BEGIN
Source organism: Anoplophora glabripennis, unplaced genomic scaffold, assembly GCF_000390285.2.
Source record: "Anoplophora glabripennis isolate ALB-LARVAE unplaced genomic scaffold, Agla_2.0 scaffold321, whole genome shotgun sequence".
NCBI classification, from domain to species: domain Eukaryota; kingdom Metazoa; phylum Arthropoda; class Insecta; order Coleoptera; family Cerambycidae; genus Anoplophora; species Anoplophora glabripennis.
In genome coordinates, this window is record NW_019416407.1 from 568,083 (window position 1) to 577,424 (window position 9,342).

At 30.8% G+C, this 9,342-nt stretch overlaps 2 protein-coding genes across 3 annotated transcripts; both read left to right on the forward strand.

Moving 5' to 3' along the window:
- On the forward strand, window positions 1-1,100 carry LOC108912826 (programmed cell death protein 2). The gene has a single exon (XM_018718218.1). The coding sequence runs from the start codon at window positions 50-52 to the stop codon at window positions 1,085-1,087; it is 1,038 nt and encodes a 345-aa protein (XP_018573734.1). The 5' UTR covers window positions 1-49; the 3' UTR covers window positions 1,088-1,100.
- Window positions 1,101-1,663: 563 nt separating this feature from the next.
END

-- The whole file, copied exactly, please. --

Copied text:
Source organism: Anoplophora glabripennis, unplaced genomic scaffold, assembly GCF_000390285.2.
Source record: "Anoplophora glabripennis isolate ALB-LARVAE unplaced genomic scaffold, Agla_2.0 scaffold321, whole genome shotgun sequence".
NCBI classification, from domain to species: domain Eukaryota; kingdom Metazoa; phylum Arthropoda; class Insecta; order Coleoptera; family Cerambycidae; genus Anoplophora; species Anoplophora glabripennis.
In genome coordinates, this window is record NW_019416407.1 from 568,083 (window position 1) to 577,424 (window position 9,342).

At 30.8% G+C, this 9,342-nt stretch overlaps 2 protein-coding genes across 3 annotated transcripts; both read left to right on the forward strand.

Moving 5' to 3' along the window:
- On the forward strand, window positions 1-1,100 carry LOC108912826 (programmed cell death protein 2). The gene has a single exon (XM_018718218.1). The coding sequence runs from the start codon at window positions 50-52 to the stop codon at window positions 1,085-1,087; it is 1,038 nt and encodes a 345-aa protein (XP_018573734.1). The 5' UTR covers window positions 1-49; the 3' UTR covers window positions 1,088-1,100.
- Window positions 1,101-1,663: 563 nt separating this feature from the next.